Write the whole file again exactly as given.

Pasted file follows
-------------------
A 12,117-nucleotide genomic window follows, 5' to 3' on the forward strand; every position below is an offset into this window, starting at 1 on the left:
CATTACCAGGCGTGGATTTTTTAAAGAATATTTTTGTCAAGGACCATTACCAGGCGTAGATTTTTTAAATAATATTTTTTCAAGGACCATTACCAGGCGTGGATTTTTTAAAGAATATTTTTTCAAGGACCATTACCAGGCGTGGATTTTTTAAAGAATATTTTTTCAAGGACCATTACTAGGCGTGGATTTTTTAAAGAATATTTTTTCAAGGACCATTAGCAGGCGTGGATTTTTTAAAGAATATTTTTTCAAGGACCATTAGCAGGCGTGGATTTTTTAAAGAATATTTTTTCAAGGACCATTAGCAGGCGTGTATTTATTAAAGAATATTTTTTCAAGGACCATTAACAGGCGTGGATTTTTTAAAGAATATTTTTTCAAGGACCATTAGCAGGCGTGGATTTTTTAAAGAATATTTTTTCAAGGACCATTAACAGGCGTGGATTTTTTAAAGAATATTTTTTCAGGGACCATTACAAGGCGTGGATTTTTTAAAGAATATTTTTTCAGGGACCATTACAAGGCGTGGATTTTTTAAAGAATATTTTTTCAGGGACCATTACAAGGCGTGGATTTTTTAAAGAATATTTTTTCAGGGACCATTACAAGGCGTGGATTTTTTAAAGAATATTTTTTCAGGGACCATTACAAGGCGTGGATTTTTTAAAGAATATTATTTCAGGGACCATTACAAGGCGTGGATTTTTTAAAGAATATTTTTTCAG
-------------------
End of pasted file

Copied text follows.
A 12,117-nucleotide genomic window follows, 5' to 3' on the forward strand; every position below is an offset into this window, starting at 1 on the left:
CATTACCAGGCGTGGATTTTTTAAAGAATATTTTTGTCAAGGACCATTACCAGGCGTAGATTTTTTAAATAATATTTTTTCAAGGACCATTACCAGGCGTGGATTTTTTAAAGAATATTTTTTCAAGGACCATTACCAGGCGTGGATTTTTTAAAGAATATTTTTTCAAGGACCATTACTAGGCGTGGATTTTTTAAAGAATATTTTTTCAAGGACCATTAGCAGGCGTGGATTTTTTAAAGAATATTTTTTCAAGGACCATTAGCAGGCGTGGATTTTTTAAAGAATATTTTTTCAAGGACCATTAGCAGGCGTGTATTTATTAAAGAATATTTTTTCAAGGACCATTAACAGGCGTGGATTTTTTAAAGAATATTTTTTCAAGGACCATTAGCAGGCGTGGATTTTTTAAAGAATATTTTTTCAAGGACCATTAACAGGCGTGGATTTTTTAAAGAATATTTTTTCAGGGACCATTACAAGGCGTGGATTTTTTAAAGAATATTTTTTCAGGGACCATTACAAGGCGTGGATTTTTTAAAGAATATTTTTTCAGGGACCATTACAAGGCGTGGATTTTTTAAAGAATATTTTTTCAGGGACCATTACAAGGCGTGGATTTTTTAAAGAATATTTTTTCAGGGACCATTACAAGGCGTGGATTTTTTAAAGAATATTATTTCAGGGACCATTACAAGGCGTGGATTTTTTAAAGAATATTTTTTCAG